Nicola J Rowley Founder of the Working Mum Association on International Womens Day 2019
Above all else, please look after yourself

The most important thing about stress is to give yourself time and space to not focus on the thing that’s causing all the problems. Easier said than done, but even if you manage it by concentrating on something else that the children are doing, it has to be better than getting upset about the issue at hand.

This time, should hopefully also allow you to look at any given situation with a fresh pair of eyes.

Above all else, please look after yourself. Sometimes as working mums we’re so busy looking after others that our needs fall to the bottom of the pile. Make yourself a priority and hopefully you will soon start to feel more like your old self once more.

And on this International Women’s Day please take time out to recognise the amazing things that you do on a daily basis. You really are incredible… x

Use the Mummy Guilt to Help Not Hinder You…

The one thing that no one mentioned when you became a Mum for the first time and decided to return to work was the Mummy Guilt.

Each and every one of us will experience this at some time as a Mum. It goes part and parcel with taking on the parenting mantel. But it seems to be far worse for Working Mums, who have to juggle competing demands and priorities around the clock.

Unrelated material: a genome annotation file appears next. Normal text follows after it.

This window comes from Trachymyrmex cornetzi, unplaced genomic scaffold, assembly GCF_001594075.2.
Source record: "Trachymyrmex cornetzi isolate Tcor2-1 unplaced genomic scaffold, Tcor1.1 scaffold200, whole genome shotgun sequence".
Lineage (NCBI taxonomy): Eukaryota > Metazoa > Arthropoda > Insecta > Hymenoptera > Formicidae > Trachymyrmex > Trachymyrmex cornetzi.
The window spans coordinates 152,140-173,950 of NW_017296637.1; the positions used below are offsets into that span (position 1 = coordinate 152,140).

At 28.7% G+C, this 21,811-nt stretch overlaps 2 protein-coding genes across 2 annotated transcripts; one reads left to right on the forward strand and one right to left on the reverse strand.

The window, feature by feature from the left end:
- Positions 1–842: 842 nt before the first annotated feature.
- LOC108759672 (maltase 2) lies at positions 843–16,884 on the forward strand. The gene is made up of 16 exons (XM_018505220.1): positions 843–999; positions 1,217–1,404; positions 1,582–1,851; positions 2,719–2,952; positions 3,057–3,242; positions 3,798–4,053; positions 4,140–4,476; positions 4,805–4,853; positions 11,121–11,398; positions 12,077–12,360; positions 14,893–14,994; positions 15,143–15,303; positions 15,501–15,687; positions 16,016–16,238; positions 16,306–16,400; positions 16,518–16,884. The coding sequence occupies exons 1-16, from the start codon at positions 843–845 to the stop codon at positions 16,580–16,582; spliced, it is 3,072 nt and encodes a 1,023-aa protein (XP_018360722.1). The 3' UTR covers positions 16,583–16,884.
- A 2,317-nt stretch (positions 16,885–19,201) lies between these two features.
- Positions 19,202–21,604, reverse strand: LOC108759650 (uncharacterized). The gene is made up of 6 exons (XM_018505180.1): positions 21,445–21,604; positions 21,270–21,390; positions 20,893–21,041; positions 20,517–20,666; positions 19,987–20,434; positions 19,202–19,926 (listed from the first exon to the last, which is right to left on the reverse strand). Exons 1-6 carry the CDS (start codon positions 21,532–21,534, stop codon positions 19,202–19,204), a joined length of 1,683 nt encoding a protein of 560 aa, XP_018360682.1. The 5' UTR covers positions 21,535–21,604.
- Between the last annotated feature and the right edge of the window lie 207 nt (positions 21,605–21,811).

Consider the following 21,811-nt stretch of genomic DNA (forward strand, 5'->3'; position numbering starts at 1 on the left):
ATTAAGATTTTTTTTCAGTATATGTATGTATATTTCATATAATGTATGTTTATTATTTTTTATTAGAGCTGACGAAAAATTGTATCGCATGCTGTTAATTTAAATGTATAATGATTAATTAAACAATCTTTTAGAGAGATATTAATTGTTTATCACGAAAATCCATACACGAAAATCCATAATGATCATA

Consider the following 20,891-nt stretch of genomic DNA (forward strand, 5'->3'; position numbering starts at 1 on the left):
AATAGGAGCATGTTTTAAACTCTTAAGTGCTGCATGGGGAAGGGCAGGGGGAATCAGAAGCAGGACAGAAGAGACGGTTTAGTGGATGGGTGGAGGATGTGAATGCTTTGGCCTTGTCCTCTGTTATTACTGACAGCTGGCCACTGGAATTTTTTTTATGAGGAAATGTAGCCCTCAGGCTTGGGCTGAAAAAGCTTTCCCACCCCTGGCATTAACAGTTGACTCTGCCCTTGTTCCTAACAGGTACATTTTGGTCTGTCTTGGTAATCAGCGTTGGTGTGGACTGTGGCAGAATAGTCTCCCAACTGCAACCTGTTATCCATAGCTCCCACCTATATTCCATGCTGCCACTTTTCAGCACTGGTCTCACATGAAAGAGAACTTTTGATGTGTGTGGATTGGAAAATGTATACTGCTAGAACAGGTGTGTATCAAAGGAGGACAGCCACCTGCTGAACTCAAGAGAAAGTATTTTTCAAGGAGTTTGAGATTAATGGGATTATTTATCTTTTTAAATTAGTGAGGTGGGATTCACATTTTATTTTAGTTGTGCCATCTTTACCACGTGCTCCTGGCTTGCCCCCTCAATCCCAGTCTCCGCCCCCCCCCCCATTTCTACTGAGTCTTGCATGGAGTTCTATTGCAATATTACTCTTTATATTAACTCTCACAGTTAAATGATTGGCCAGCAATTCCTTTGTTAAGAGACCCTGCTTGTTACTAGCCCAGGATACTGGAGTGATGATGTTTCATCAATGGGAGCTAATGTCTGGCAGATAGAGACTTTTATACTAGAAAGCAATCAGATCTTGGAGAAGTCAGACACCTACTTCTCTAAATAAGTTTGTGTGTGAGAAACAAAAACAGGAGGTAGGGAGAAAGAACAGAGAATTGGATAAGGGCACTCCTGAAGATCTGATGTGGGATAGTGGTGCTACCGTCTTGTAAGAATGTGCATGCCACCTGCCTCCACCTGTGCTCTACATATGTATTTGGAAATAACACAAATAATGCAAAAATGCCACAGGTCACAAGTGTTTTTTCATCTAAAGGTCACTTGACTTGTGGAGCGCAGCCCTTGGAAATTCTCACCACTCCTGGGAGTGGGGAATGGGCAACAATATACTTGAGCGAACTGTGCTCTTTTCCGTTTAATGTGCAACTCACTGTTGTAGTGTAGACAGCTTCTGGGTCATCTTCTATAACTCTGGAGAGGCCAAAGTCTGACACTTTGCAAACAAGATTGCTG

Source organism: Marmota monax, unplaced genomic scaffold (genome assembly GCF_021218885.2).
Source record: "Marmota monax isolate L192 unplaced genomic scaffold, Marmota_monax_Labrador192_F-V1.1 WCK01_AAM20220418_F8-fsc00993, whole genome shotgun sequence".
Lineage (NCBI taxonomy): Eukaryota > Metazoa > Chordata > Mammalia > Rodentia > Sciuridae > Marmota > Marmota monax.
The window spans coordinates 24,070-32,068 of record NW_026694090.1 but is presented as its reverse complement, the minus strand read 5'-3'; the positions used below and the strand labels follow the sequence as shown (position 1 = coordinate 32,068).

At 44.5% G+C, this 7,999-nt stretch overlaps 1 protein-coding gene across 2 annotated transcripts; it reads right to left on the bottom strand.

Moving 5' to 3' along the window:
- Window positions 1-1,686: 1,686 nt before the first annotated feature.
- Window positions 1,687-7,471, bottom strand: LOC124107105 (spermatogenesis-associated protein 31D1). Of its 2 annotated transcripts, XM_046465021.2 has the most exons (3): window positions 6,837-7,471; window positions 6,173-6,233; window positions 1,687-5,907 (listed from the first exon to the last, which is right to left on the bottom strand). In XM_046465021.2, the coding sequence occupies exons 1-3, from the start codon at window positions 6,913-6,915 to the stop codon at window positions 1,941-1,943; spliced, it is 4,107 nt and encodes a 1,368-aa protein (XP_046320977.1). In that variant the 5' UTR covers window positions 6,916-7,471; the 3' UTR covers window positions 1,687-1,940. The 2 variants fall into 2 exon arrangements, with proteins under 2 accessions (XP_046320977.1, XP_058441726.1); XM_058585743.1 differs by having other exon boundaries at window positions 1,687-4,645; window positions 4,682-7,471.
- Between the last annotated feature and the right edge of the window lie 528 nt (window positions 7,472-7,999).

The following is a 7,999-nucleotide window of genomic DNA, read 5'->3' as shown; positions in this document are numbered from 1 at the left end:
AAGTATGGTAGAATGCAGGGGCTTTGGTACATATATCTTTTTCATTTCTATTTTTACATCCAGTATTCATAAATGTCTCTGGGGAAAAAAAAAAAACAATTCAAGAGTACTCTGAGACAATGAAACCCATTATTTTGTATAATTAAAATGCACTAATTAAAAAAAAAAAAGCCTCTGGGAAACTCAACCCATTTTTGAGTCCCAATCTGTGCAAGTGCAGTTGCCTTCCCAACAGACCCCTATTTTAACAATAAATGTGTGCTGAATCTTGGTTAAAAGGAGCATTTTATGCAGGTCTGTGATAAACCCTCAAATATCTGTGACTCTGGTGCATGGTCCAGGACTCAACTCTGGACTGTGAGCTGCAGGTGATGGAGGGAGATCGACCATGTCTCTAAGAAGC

Nicola J Rowley Founder of the Working Mum Association on the Mummy Guilt

But the thing is you don’t need to see the guilt as a negative thing that has to be overcome. It can actually be quite positive and here’s why.

You can use how you’re feeling to spur you on to achieve more in your day.

Parking the guilt at the office door is a good thing. Remember, you’re setting the best example ever; you’re helping your children to become independent and resourceful.

Instead of feeling like you’re handing them over for someone else to look after, re-frame it so you make the most of the time that you do have together. And that time becomes even more precious.

It means you will feel more motivated to plan fun activities and days out for when you’re not in work.

You will be the fun Mummy when you’re around, not the Mummy who’s knee deep in chores (outsource everything at any given opportunity for your own preservation).

And you will be the best version of yourself because you will also feel more fulfilled and still have your own identity.